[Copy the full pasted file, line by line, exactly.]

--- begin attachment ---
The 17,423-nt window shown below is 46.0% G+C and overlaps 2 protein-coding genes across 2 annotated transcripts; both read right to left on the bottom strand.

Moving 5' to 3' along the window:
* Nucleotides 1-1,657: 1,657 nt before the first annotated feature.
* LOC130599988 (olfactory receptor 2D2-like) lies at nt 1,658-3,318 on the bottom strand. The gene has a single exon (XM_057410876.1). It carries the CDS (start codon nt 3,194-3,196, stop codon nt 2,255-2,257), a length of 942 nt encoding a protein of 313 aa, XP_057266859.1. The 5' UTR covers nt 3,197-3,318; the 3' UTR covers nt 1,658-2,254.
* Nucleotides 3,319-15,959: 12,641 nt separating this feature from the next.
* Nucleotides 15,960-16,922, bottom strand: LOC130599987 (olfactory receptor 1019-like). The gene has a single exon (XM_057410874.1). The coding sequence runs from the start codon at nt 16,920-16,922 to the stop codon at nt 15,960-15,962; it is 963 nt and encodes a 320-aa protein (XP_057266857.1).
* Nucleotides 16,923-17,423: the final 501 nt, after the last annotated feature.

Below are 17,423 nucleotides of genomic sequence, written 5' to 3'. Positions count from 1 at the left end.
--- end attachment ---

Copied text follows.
The 17,423-nt window shown below is 46.0% G+C and overlaps 2 protein-coding genes across 2 annotated transcripts; both read right to left on the bottom strand.

Moving 5' to 3' along the window:
* Nucleotides 1-1,657: 1,657 nt before the first annotated feature.
* LOC130599988 (olfactory receptor 2D2-like) lies at nt 1,658-3,318 on the bottom strand. The gene has a single exon (XM_057410876.1). It carries the CDS (start codon nt 3,194-3,196, stop codon nt 2,255-2,257), a length of 942 nt encoding a protein of 313 aa, XP_057266859.1. The 5' UTR covers nt 3,197-3,318; the 3' UTR covers nt 1,658-2,254.
* Nucleotides 3,319-15,959: 12,641 nt separating this feature from the next.
* Nucleotides 15,960-16,922, bottom strand: LOC130599987 (olfactory receptor 1019-like). The gene has a single exon (XM_057410874.1). The coding sequence runs from the start codon at nt 16,920-16,922 to the stop codon at nt 15,960-15,962; it is 963 nt and encodes a 320-aa protein (XP_057266857.1).
* Nucleotides 16,923-17,423: the final 501 nt, after the last annotated feature.

Below are 17,423 nucleotides of genomic sequence, written 5' to 3'. Positions count from 1 at the left end.